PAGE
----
BoG has built strong reserves to stabilise cedi, prices – Deputy Governor

BoG has built strong reserves to stabilise cedi, prices – Deputy Governor
Source: George Wiafe | JoyBusiness | World Bank/IMF Annual Meetings, Washington DC
Date: 21-10-2019 Time: 09:10:03:am
First Deputy Governor of the BoG, Dr Maxwell Opoku-Afari

The Bank of Ghana (BoG) has assured local businesses, banks and foreign investors that it has the required reserves to stabilise prices and the cedi.

Dr Maxwell Opoku Afari, First Deputy Governor of the Bank, said this when he gave the keynote address at the launch of the Absa Africa Financial Markets Index 2019 in Washington DC.

He noted that there was no need for investors, businesses and banks to panic because the situation is under control and the Bank of Ghana would step in when it matters to provide banks with the needed FX support to meet their needs.

Status of Ghana’s reserves and movements in the Consumer Price Index  

JoyBusiness understands the Bank of Ghana’s reserves should be around $9.4 billion this month and could hit about $10 billion from November. 

This is when the last tranche of the cocoa loan syndication finally hits Bank of Ghana’s accounts. Also, recent data from the Ghana Statistical Service puts September 2019 inflation at 7.6 per cent another decline from the month of August at 7.8 per cent.

The significant decline in the Consumer Price Index from July 2019 follows Ghana Statistical Services decision to review the basket used in measuring inflation in Ghana. 

For some, the development puts some pressure on the Central Bank to review its current medium-term inflation outlook which stands at +/- 2

 Supporting local and foreign investors

Dr Maxwell Opoku Afari said due to the high interest in Ghana as a major destination for higher yield-seeking non-resident investors, everything must be done to develop a liquid, deep and efficient domestic interbank markets, “that can support these foreign investors to them to continue to invest in our markets.”

There is more work to be done as we seek to develop the domestic market to enhance efficiency and create the needed market for capital” he added.  

He also disclosed that the Bank of Ghana and Government are initiating policies that would further strengthen the financial and payment services to help engender financial inclusion, “some of these policies include agent registry, National Identification Exercise and the digital registry address system.

Dr Opoku-Afari said, “the potential to expand our economies through structural reforms and initiatives should form the cornerstone of our policies.”

Ghana is going through, structural transformation and these initiated policies are supporting the move in that direction”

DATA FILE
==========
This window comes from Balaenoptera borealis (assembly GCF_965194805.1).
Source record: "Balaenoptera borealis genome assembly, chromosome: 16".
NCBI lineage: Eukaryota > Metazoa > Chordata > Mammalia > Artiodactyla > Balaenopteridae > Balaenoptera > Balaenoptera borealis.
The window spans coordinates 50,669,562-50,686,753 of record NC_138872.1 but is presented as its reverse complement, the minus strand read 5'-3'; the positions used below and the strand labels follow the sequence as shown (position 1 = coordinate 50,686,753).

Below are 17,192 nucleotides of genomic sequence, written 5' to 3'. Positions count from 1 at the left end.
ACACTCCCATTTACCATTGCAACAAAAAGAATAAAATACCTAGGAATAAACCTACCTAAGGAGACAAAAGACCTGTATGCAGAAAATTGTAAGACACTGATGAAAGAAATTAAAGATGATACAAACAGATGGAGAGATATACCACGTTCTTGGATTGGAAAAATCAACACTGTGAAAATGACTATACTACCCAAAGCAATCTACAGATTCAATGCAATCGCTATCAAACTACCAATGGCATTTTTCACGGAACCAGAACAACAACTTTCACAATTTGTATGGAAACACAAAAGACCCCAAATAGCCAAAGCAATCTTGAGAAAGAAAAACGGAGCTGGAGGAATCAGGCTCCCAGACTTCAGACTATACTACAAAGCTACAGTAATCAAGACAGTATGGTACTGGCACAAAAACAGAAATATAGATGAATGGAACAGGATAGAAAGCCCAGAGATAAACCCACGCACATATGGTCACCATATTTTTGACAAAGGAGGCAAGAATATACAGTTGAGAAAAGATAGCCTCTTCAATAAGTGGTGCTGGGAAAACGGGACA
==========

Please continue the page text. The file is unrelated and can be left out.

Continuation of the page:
Netting rights and setoff for financial contracts in banks


According to Dr Opoku- Afari the Central Bank would soon issue a notice to clarify the recognition of netting arraignment in financial contracts in the Banking and Special Deposit-Taking Institutions Act, “this is in support of the efforts to recognize Ghana as a netting positive jurisdiction.

 What is netting rights and setoff?

Netting entails offsetting the value of multiple positions or payments due to be exchanged between two or more parties. It can be used to determine which party is owed remuneration in a multiparty agreement. 

It is a general concept that has a number of specific uses, specifically in financial markets.

Netting used in trading, where an investor can offset a position in one security or currency with another position either in the same security or another one. The goal in netting is to offset losses in one position with gains in another. 

Also, when a company files for bankruptcy, parties tend to net the balances owed to each other. This is also called a set-off clause or set-off law. That is, a company doing business with a defaulting company will offset any money they owe the defaulting company with money that’s owed them. 

The remainder represents the total amount owed by them or to them, which can be used in bankruptcy proceedings.

Companies can also use netting to simplify third-party invoices, ultimately reducing multiple invoices into a single one. 

For example, several divisions in a large transport corporation purchase paper supplies from a single supplier, but the paper supplier also uses the same transport company to ship its products to others.

By netting how much each party owes the other, a single invoice can be created for the company that has the outstanding bill.